Diabetes – There are three main types of diabetes:
Type I Diabetes, or insulin-dependent diabetes – Used to be called juvenile diabetes because it usually starts in childhood or adolescence. People with Type I diabetes have to take insulin daily because their bodies don’t make enough.
Type II Diabetes or non-insulin dependent diabetes, also called adult onset diabetes – The most common type of diabetes, occurring in at least 90% or 9 out of every 10 persons with diabetes. People with Type II diabetes make insulin, but have trouble using it. They are usually more than 40 years of age and overweight.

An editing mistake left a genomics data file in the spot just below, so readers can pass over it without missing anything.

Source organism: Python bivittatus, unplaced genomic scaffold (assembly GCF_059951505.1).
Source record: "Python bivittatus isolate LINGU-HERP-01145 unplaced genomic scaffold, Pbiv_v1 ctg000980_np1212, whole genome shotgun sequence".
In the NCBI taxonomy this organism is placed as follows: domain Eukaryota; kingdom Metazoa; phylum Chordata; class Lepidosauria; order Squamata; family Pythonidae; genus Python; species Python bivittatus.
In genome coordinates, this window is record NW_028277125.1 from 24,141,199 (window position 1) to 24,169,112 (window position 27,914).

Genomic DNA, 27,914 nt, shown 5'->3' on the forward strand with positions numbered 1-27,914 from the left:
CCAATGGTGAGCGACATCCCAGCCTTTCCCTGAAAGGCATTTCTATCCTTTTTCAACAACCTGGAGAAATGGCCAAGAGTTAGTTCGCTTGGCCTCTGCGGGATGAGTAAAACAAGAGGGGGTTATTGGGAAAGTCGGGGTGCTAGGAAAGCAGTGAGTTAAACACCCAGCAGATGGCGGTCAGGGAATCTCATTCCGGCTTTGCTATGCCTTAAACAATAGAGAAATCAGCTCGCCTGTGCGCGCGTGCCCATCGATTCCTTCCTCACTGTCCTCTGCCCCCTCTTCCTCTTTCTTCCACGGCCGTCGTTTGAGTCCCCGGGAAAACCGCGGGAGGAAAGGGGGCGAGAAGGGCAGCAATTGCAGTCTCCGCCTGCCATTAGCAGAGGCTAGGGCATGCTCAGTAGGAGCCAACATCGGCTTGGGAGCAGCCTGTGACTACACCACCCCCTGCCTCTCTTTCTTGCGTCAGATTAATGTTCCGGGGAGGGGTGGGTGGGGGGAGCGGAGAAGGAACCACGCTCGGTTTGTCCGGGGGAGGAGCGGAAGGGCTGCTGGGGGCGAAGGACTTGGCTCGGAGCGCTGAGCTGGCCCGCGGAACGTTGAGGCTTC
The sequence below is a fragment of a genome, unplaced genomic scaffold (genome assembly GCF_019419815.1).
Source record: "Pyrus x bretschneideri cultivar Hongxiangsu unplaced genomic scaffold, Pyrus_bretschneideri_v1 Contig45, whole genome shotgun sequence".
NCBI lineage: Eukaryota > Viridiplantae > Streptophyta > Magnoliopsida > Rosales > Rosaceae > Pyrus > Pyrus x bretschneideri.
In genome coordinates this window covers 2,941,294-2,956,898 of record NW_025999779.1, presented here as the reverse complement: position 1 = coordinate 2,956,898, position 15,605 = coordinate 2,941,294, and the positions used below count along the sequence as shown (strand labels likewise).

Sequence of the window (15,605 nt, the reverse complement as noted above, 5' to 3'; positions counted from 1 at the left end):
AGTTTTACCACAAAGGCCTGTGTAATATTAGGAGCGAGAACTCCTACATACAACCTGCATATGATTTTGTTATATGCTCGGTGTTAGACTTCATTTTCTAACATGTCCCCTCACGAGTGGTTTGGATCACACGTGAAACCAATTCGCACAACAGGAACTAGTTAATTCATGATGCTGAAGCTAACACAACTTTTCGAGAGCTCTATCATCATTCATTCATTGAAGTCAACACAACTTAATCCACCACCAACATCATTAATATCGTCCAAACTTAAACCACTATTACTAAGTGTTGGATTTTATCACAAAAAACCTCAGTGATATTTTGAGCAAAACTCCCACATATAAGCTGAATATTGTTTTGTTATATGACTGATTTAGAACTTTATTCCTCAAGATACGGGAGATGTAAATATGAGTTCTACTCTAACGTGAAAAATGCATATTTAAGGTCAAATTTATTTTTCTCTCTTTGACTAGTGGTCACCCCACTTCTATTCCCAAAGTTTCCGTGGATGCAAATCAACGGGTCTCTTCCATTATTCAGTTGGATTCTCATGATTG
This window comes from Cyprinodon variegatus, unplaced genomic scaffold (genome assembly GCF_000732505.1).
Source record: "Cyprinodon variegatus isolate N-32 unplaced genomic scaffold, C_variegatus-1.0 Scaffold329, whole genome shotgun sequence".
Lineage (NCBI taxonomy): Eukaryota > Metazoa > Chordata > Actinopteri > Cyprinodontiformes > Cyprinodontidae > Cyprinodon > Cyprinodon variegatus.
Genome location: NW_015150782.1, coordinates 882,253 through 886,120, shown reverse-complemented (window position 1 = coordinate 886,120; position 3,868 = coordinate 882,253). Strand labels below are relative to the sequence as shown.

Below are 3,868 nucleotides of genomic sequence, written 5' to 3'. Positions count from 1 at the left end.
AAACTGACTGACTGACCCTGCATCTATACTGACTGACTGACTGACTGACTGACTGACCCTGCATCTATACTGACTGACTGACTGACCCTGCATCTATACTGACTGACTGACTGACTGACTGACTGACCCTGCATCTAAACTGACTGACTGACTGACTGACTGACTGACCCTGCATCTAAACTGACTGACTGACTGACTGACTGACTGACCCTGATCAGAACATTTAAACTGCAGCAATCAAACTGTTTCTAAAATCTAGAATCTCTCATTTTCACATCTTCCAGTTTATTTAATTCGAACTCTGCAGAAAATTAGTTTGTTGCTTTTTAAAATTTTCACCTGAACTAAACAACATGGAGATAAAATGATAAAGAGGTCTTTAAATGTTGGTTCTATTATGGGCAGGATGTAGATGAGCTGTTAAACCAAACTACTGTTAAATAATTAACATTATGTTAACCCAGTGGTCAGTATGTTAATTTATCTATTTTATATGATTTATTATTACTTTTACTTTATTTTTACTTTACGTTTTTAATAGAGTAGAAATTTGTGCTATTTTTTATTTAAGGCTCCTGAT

Gestational Diabetes – Occurs during pregnancy, and disappears afterwards. However, women with gestational diabetes have an increased risk of diabetes in the future, thus should give special attention to preventing and/or controlling diabetes risk factors, such as overweight and obesity, and hypertension.
About 13% of all African-Americans in the U.S.; more than 12% of all Native Americans/American Indians over 19 years of age; and more than 10% of all Hispanics in the U.S. have diabetes.
More information on Diabetes is provided in our Diabetes Section, and our Diabetes Tip Sheet.